Having a chronic disease causes people to go through so many stages. I don’t believe these stages follow a certain path or are on any particular timetable. I have gone through many waves of denial, grief, defiance, strength, depression, repression, acceptance, and hate. At one point, after about six years of living with MS, I was very sad and told my husband that I thought I was going through my grief stage. He disagreed and said, “grief happens earlier on.” That was such an awakening for me. I realized I had been taught about the stages of grief when I was a psychology major and had been under the same impression. Since you tend to think of stages as time-dependent, linear, set parameters, you think they follow a natural course. Now that I have been going through them, I can say with absolute resolution that they don’t. Just when I think I’ve totally accepted the fact that I have this disease and I’m strong, making statements like, “I have MS, but MS doesn’t have me," the next day I am a puddle on the floor weeping for what I have lost and what I have to live with for the rest of my life. Then it vacillates again and I think, “I don’t really have MS. I don’t need medication.” There is no set time period for when these feelings occur. They just do, because it is hard and scary and unknown.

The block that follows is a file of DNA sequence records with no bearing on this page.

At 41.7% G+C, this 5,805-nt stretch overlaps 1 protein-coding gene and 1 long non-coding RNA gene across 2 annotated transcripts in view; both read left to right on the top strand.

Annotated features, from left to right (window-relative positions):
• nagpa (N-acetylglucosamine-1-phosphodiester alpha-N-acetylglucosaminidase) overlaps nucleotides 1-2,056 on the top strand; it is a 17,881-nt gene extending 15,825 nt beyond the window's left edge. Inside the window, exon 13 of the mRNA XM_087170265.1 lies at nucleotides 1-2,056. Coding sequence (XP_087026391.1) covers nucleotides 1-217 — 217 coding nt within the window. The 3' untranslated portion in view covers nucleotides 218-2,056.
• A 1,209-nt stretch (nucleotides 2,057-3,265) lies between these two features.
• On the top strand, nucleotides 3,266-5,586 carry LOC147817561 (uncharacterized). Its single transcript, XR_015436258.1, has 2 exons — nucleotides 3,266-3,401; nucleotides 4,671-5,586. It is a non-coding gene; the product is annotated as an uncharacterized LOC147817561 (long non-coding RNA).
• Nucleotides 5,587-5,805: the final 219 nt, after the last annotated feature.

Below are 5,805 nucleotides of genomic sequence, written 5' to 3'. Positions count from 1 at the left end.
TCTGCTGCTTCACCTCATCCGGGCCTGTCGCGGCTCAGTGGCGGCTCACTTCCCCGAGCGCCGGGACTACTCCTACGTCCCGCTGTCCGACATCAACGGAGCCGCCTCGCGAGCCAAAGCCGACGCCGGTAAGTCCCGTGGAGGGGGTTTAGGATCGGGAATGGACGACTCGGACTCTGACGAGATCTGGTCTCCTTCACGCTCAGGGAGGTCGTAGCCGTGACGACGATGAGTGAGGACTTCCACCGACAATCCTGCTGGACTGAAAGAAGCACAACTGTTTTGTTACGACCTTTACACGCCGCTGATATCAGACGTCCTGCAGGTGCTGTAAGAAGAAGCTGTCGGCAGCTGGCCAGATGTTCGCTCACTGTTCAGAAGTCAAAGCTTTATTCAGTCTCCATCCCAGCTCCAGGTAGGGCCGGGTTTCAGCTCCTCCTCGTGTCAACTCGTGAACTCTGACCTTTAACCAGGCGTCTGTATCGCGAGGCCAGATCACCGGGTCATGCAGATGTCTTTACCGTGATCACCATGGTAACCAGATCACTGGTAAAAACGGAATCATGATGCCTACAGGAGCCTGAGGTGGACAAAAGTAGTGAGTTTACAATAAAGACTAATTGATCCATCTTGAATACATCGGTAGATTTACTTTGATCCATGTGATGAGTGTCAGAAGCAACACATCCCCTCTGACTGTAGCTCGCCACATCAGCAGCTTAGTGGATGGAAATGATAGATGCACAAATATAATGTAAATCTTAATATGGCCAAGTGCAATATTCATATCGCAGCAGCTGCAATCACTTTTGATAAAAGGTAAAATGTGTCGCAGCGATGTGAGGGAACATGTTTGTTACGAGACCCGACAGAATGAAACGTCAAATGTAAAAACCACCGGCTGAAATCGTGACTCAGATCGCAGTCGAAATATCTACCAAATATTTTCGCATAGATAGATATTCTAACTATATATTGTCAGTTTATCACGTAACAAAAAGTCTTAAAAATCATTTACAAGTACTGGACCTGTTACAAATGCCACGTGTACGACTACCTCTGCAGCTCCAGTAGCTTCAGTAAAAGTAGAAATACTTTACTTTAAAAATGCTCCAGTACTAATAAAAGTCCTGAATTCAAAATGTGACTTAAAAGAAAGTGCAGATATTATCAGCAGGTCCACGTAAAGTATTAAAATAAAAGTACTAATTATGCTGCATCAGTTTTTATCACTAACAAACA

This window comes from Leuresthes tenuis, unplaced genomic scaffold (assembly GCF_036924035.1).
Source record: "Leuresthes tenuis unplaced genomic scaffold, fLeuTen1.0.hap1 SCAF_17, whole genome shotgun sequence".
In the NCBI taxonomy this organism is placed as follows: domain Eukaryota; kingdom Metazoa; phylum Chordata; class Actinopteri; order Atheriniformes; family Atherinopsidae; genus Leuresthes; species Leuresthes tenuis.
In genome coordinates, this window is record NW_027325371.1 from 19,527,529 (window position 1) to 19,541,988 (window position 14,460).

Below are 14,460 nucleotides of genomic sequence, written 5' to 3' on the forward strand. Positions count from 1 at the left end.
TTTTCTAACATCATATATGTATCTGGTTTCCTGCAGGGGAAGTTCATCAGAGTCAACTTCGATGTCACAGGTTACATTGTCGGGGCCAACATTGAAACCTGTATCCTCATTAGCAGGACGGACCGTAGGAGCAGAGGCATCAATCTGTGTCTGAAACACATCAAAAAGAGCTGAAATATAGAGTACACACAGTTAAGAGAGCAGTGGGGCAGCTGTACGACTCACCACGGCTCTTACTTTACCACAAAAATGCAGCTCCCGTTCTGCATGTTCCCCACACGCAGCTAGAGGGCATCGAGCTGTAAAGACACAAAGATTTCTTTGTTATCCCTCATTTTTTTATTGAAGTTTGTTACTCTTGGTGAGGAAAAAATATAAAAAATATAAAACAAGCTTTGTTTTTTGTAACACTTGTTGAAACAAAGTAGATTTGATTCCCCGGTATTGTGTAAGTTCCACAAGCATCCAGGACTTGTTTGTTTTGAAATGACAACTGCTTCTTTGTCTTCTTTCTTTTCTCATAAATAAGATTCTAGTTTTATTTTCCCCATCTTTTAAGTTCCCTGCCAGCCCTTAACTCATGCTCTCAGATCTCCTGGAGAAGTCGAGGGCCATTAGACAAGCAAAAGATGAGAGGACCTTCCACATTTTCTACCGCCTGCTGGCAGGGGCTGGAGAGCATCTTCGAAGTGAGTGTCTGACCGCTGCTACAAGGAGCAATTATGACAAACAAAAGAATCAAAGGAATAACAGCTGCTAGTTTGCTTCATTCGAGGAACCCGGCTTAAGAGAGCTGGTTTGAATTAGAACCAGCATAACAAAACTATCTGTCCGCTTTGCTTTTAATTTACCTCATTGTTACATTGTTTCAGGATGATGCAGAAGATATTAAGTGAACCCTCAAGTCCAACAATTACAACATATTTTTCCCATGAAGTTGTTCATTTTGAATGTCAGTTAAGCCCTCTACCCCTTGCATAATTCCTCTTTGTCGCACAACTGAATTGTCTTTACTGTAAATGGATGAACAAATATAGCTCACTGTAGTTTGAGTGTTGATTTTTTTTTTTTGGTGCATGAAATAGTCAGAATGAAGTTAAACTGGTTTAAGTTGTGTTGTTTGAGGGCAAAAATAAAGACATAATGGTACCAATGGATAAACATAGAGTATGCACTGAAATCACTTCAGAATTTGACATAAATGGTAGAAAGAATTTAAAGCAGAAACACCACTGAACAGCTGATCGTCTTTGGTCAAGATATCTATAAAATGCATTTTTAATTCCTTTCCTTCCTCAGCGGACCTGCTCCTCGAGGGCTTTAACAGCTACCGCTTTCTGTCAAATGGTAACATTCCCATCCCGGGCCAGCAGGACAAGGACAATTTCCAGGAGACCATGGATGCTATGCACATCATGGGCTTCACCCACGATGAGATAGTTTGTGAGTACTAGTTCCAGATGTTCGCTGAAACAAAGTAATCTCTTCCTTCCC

My hope is that we can all be more compassionate and understanding in the face of what is uncomfortable. I choose to believe that all that exists in our world does so to move us closer to the love and light that we are here to have and know. What better gift is there than to love someone, really love them, even when they feel unworthy? The hard times are our gifts, for they allow us to really give love and to feel love on such a deep level. The even more magnificent love is cherishing your own being through all of the good, bad, ugly, and indifferent. There will always be people that don’t stick around or say unkind things, or that don’t have the capacity yet to love in the face of what is challenging. I no longer want to be hurt by those actions. That is their sadness, and I feel that because I believe they are missing out on the biggest gift. MS has given me that gift and many more, but I must be okay with sharing that part of myself if I am truly to increase my bounty of goodness from it being a part of me. I am not defined by this disease unless I choose to be. In pushing it away and keeping it from others, I feel that I have it given it more power than it deserves. I have allowed it to make me feel unworthy, unlovable. Unconsciously, I’ve also kept the opportunity from my fellow human beings to learn, grow, love, and expand their hearts and minds. I’ve decided to be candid and honest so that those moments can now happen.